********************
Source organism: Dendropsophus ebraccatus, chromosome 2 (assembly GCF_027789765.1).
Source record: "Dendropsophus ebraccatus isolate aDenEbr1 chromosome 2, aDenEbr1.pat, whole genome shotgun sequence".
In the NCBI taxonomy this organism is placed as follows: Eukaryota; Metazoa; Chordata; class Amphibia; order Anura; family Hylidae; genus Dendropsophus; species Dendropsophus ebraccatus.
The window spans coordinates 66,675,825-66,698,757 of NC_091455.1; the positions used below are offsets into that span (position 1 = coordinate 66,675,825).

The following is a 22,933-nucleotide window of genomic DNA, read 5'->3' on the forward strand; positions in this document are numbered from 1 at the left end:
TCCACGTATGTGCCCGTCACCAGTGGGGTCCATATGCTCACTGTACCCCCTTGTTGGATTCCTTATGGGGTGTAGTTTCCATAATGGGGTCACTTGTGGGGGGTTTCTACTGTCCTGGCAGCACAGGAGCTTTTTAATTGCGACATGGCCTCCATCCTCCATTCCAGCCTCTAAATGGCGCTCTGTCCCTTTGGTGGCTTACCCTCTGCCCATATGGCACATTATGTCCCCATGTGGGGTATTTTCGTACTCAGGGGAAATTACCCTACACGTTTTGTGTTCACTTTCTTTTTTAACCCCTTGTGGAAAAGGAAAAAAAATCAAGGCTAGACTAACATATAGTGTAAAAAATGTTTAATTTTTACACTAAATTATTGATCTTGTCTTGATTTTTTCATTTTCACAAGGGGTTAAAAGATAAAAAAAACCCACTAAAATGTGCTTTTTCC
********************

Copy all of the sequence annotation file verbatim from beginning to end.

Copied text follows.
Source organism: Dendropsophus ebraccatus, chromosome 2 (assembly GCF_027789765.1).
Source record: "Dendropsophus ebraccatus isolate aDenEbr1 chromosome 2, aDenEbr1.pat, whole genome shotgun sequence".
In the NCBI taxonomy this organism is placed as follows: Eukaryota; Metazoa; Chordata; class Amphibia; order Anura; family Hylidae; genus Dendropsophus; species Dendropsophus ebraccatus.
The window spans coordinates 66,675,825-66,698,757 of NC_091455.1; the positions used below are offsets into that span (position 1 = coordinate 66,675,825).

The following is a 22,933-nucleotide window of genomic DNA, read 5'->3' on the forward strand; positions in this document are numbered from 1 at the left end:
TCCACGTATGTGCCCGTCACCAGTGGGGTCCATATGCTCACTGTACCCCCTTGTTGGATTCCTTATGGGGTGTAGTTTCCATAATGGGGTCACTTGTGGGGGGTTTCTACTGTCCTGGCAGCACAGGAGCTTTTTAATTGCGACATGGCCTCCATCCTCCATTCCAGCCTCTAAATGGCGCTCTGTCCCTTTGGTGGCTTACCCTCTGCCCATATGGCACATTATGTCCCCATGTGGGGTATTTTCGTACTCAGGGGAAATTACCCTACACGTTTTGTGTTCACTTTCTTTTTTAACCCCTTGTGGAAAAGGAAAAAAAATCAAGGCTAGACTAACATATAGTGTAAAAAATGTTTAATTTTTACACTAAATTATTGATCTTGTCTTGATTTTTTCATTTTCACAAGGGGTTAAAAGATAAAAAAAACCCACTAAAATGTGCTTTTTCC